Aging is a complex biological process that affects all living organisms, including humans. As we age, our cells and tissues undergo molecular changes that can influence our health and well-being.
In this context, scientists have developed the transcriptomic clock, an innovative tool that uses gene expression to estimate an individual’s biological age.
Understanding gene expression and its link to aging
Gene expression is the process by which information stored in DNA is transcribed into messenger RNA (mRNA) and subsequently translated into proteins.
This expression varies according to cell type and environmental conditions, giving each cell a unique profile of gene activity. With aging, gene expression can change due to epigenetic, environmental and genetic factors.
The transcriptomic clock explores these changes in gene expression to identify specific patterns that correlate with an individual’s chronological age. These patterns may reflect alterations in cellular function and molecular mechanisms associated with aging.
Transcriptomic clock development and validation
The development of the transcriptomic clock involves a machine learning process that analyzes thousands of gene expression profiles in tissue samples from individuals of different ages. Using complex algorithms, genes and transcriptomic signatures that are most closely linked to chronological age are identified.
To validate the accuracy of the transcriptomic clock, the estimated biological ages are compared with the actual chronological age of a reference group. The correlation between these two measurements allows the ability of the clock to accurately predict biological age to be determined.
Applications of the transcriptomic clock in research and medicine
The transcriptomic clock has several promising applications:
- Aging Research: it enables a deeper understanding of the molecular mechanisms of aging in different tissues and body systems. Thus, researchers can identify potential therapeutic targets for the treatment of age-associated diseases.
- Longevity and Health Studies: Can be applied to investigate factors that influence longevity and health in old age. In addition, it could help evaluate the efficacy of anti-aging interventions and therapies aimed at improving health in old age.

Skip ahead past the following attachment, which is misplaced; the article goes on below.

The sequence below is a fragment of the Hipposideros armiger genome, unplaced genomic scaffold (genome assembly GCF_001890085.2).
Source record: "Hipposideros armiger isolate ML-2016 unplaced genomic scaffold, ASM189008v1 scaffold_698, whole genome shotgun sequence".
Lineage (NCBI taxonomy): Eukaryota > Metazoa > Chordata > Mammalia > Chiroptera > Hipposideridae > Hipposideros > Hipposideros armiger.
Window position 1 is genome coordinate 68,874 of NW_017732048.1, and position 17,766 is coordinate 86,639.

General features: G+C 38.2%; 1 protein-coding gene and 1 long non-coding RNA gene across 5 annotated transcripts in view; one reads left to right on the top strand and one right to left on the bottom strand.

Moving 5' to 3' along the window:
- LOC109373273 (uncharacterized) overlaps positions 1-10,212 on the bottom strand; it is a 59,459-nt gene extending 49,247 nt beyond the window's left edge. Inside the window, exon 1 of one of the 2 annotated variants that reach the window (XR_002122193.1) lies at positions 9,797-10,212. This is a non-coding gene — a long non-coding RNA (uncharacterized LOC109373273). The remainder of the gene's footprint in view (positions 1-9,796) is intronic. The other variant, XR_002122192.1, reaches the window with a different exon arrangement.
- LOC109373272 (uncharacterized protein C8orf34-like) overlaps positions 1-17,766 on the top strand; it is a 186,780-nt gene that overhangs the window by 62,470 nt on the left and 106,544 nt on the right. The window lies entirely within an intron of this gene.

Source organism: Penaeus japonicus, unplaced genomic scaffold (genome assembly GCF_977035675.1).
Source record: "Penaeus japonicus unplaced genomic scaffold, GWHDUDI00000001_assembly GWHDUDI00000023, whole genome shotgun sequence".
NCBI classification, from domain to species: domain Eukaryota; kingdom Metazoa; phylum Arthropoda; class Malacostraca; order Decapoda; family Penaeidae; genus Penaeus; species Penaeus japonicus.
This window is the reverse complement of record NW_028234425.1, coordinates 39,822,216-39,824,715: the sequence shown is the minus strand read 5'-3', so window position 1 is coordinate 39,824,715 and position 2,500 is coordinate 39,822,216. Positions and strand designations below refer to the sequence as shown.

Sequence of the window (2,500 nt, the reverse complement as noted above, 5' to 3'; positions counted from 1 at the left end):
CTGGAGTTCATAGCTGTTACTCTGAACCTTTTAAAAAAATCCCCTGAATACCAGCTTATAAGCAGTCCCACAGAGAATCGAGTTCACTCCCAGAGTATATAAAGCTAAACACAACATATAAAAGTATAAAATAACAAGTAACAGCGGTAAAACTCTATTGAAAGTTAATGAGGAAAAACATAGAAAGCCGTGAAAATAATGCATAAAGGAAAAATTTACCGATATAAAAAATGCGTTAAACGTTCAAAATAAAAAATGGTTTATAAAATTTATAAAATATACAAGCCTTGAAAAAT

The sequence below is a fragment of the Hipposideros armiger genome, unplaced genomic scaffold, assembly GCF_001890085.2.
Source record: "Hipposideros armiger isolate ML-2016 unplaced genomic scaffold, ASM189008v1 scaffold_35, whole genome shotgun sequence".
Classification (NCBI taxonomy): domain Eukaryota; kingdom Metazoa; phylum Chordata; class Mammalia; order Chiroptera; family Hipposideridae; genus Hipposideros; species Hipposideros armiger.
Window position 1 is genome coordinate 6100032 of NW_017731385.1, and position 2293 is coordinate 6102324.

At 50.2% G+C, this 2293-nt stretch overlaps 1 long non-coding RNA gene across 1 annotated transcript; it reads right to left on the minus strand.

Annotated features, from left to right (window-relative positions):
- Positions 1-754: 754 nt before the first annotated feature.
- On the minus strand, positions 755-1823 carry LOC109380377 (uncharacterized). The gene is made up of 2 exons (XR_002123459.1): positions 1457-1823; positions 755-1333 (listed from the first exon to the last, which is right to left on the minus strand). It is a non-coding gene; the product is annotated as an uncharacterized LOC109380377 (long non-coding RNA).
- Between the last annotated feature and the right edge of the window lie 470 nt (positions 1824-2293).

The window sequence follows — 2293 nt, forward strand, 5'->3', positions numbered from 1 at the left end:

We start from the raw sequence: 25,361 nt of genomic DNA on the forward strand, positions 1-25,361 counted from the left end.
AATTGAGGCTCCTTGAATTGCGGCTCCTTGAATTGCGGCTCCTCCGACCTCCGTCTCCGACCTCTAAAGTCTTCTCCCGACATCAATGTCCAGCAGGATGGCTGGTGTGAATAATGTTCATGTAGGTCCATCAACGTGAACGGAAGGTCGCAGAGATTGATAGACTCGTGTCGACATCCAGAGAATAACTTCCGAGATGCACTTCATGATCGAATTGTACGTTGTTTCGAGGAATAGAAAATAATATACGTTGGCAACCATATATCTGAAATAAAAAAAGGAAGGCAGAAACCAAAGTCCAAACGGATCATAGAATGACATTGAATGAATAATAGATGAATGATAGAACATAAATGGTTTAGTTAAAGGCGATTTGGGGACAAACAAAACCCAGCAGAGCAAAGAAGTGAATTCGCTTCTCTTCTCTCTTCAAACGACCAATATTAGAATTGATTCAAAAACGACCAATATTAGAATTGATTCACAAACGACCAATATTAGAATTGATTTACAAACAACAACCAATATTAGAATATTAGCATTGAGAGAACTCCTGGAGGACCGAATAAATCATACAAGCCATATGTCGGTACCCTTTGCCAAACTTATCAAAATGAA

- Health Status Monitoring: In medicine, the transcriptomic clock could be used to assess the aging and health status of an individual’s organs and tissues, enabling more accurate diagnosis and treatment.
Although we are carrying out different research projects in the 3 fields of action, in Beyond You we have created a transcriptomic analysis focused on monitoring the health status of individuals to detect those alterations that are accelerating the aging processes of the different organs of the body.
Research and advances in transcriptomic clocks
One of the pioneering studies in the field of transcriptomic clock was performed by Peters et al. in 2015, who developed a clock based on gene expression of 31 genes to predict biological age. Since then, numerous investigations have provided significant advances in identifying new transcriptomic markers and refining models of aging.
A study by Levine et al. in 2018, for example, developed a transcriptomic clock called the Transcriptomic Aging Clock (TAC) based on gene expression of more than 500 genes, which correlated strongly with biological age in blood samples.
At Beyond You, we are conducting one of the largest longitudinal projects in history by monitoring different expression profiles from ages 10 to 90 years, to see the correlation of gene expression in whole blood and age.
If you want more information, you can contact us at firstname.lastname@example.org and one of our experts will answer all your questions.
The transcriptomic clock represents a significant advance in monitoring aging and estimating biological age.
By utilizing valuable gene expression information, this approach can provide a deeper and more detailed view of cellular and molecular aging in different tissues.
As research in this field continues to advance, it is hoped that the transcriptomic clock and other similar approaches will help us better understand aging and develop personalized interventions for healthier living and successful aging.
- Peters MJ, Joehanes R, Pilling LC, et al. The transcriptional landscape of age in human peripheral blood. Nat Commun. 2015;6:8570. doi: 10.1038/ncomms9570.
- Levine ME, Lu AT, Quach A, et al. An epigenetic biomarker of aging for lifespan and healthspan. Aging (Albany NY). 2018;10(4):573-591. doi: 10.18632/aging.101414.